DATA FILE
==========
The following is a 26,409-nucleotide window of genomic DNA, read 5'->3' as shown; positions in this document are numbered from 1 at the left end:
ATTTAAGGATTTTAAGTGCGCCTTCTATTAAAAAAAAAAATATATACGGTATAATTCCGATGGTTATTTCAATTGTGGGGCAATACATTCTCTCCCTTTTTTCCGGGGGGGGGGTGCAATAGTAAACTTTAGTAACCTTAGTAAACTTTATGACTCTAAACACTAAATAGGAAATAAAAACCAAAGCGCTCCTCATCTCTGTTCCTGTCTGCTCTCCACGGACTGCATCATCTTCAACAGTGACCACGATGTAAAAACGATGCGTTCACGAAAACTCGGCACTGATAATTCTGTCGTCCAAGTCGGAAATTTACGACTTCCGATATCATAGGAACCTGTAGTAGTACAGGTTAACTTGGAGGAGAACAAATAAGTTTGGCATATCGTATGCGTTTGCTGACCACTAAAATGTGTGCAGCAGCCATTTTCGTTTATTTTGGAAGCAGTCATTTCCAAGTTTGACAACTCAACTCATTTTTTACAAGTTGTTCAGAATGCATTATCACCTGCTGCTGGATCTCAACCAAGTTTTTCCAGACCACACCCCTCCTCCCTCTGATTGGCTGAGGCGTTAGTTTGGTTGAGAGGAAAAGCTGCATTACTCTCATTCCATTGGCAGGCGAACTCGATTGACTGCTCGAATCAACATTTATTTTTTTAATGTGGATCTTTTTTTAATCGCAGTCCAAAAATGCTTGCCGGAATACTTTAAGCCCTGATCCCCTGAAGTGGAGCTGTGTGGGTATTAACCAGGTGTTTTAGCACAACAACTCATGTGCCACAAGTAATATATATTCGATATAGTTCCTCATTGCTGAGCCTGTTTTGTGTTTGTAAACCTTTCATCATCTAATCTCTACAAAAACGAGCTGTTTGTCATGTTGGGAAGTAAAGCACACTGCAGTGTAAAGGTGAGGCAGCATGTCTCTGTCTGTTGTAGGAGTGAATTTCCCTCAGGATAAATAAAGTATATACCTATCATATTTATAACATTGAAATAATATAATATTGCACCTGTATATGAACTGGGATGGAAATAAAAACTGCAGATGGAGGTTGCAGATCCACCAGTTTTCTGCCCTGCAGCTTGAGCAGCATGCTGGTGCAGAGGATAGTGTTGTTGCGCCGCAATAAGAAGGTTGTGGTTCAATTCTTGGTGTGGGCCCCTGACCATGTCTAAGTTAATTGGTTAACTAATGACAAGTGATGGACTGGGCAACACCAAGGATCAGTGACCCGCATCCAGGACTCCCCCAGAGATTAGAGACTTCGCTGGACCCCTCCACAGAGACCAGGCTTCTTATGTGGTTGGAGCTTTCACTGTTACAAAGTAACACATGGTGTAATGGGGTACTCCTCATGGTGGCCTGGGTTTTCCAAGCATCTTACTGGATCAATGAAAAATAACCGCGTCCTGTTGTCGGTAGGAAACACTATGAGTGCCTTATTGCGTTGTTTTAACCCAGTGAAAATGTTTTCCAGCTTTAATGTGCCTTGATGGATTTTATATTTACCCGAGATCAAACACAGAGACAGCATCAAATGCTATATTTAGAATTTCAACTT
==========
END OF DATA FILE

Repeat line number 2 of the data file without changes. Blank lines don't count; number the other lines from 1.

ATTTAAGGATTTTAAGTGCGCCTTCTATTAAAAAAAAAAATATATACGGTATAATTCCGATGGTTATTTCAATTGTGGGGCAATACATTCTCTCCCTTTTTTCCGGGGGGGGGGTGCAATAGTAAACTTTAGTAACCTTAGTAAACTTTATGACTCTAAACACTAAATAGGAAATAAAAACCAAAGCGCTCCTCATCTCTGTTCCTGTCTGCTCTCCACGGACTGCATCATCTTCAACAGTGACCACGATGTAAAAACGATGCGTTCACGAAAACTCGGCACTGATAATTCTGTCGTCCAAGTCGGAAATTTACGACTTCCGATATCATAGGAACCTGTAGTAGTACAGGTTAACTTGGAGGAGAACAAATAAGTTTGGCATATCGTATGCGTTTGCTGACCACTAAAATGTGTGCAGCAGCCATTTTCGTTTATTTTGGAAGCAGTCATTTCCAAGTTTGACAACTCAACTCATTTTTTACAAGTTGTTCAGAATGCATTATCACCTGCTGCTGGATCTCAACCAAGTTTTTCCAGACCACACCCCTCCTCCCTCTGATTGGCTGAGGCGTTAGTTTGGTTGAGAGGAAAAGCTGCATTACTCTCATTCCATTGGCAGGCGAACTCGATTGACTGCTCGAATCAACATTTATTTTTTTAATGTGGATCTTTTTTTAATCGCAGTCCAAAAATGCTTGCCGGAATACTTTAAGCCCTGATCCCCTGAAGTGGAGCTGTGTGGGTATTAACCAGGTGTTTTAGCACAACAACTCATGTGCCACAAGTAATATATATTCGATATAGTTCCTCATTGCTGAGCCTGTTTTGTGTTTGTAAACCTTTCATCATCTAATCTCTACAAAAACGAGCTGTTTGTCATGTTGGGAAGTAAAGCACACTGCAGTGTAAAGGTGAGGCAGCATGTCTCTGTCTGTTGTAGGAGTGAATTTCCCTCAGGATAAATAAAGTATATACCTATCATATTTATAACATTGAAATAATATAATATTGCACCTGTATATGAACTGGGATGGAAATAAAAACTGCAGATGGAGGTTGCAGATCCACCAGTTTTCTGCCCTGCAGCTTGAGCAGCATGCTGGTGCAGAGGATAGTGTTGTTGCGCCGCAATAAGAAGGTTGTGGTTCAATTCTTGGTGTGGGCCCCTGACCATGTCTAAGTTAATTGGTTAACTAATGACAAGTGATGGACTGGGCAACACCAAGGATCAGTGACCCGCATCCAGGACTCCCCCAGAGATTAGAGACTTCGCTGGACCCCTCCACAGAGACCAGGCTTCTTATGTGGTTGGAGCTTTCACTGTTACAAAGTAACACATGGTGTAATGGGGTACTCCTCATGGTGGCCTGGGTTTTCCAAGCATCTTACTGGATCAATGAAAAATAACCGCGTCCTGTTGTCGGTAGGAAACACTATGAGTGCCTTATTGCGTTGTTTTAACCCAGTGAAAATGTTTTCCAGCTTTAATGTGCCTTGATGGATTTTATATTTACCCGAGATCAAACACAGAGACAGCATCAAATGCTATATTTAGAATTTCAACTT